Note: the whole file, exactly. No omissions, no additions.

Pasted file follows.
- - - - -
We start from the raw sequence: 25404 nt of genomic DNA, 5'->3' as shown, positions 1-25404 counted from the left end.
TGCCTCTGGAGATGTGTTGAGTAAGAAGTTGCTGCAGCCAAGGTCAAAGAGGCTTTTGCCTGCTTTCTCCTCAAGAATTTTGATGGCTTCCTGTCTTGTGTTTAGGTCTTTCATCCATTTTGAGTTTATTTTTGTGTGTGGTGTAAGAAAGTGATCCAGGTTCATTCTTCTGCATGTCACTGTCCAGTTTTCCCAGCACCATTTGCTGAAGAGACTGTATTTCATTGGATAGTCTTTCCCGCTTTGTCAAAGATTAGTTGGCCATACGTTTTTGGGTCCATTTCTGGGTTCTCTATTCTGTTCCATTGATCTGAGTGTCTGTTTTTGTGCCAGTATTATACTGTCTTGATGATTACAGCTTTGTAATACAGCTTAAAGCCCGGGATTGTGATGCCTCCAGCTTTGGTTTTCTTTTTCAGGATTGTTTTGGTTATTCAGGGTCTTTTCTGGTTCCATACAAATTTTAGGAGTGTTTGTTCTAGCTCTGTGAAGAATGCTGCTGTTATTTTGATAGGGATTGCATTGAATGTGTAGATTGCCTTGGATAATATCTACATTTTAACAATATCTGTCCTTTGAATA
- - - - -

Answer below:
We start from the raw sequence: 25404 nt of genomic DNA, 5'->3' as shown, positions 1-25404 counted from the left end.
TGCCTCTGGAGATGTGTTGAGTAAGAAGTTGCTGCAGCCAAGGTCAAAGAGGCTTTTGCCTGCTTTCTCCTCAAGAATTTTGATGGCTTCCTGTCTTGTGTTTAGGTCTTTCATCCATTTTGAGTTTATTTTTGTGTGTGGTGTAAGAAAGTGATCCAGGTTCATTCTTCTGCATGTCACTGTCCAGTTTTCCCAGCACCATTTGCTGAAGAGACTGTATTTCATTGGATAGTCTTTCCCGCTTTGTCAAAGATTAGTTGGCCATACGTTTTTGGGTCCATTTCTGGGTTCTCTATTCTGTTCCATTGATCTGAGTGTCTGTTTTTGTGCCAGTATTATACTGTCTTGATGATTACAGCTTTGTAATACAGCTTAAAGCCCGGGATTGTGATGCCTCCAGCTTTGGTTTTCTTTTTCAGGATTGTTTTGGTTATTCAGGGTCTTTTCTGGTTCCATACAAATTTTAGGAGTGTTTGTTCTAGCTCTGTGAAGAATGCTGCTGTTATTTTGATAGGGATTGCATTGAATGTGTAGATTGCCTTGGATAATATCTACATTTTAACAATATCTGTCCTTTGAATA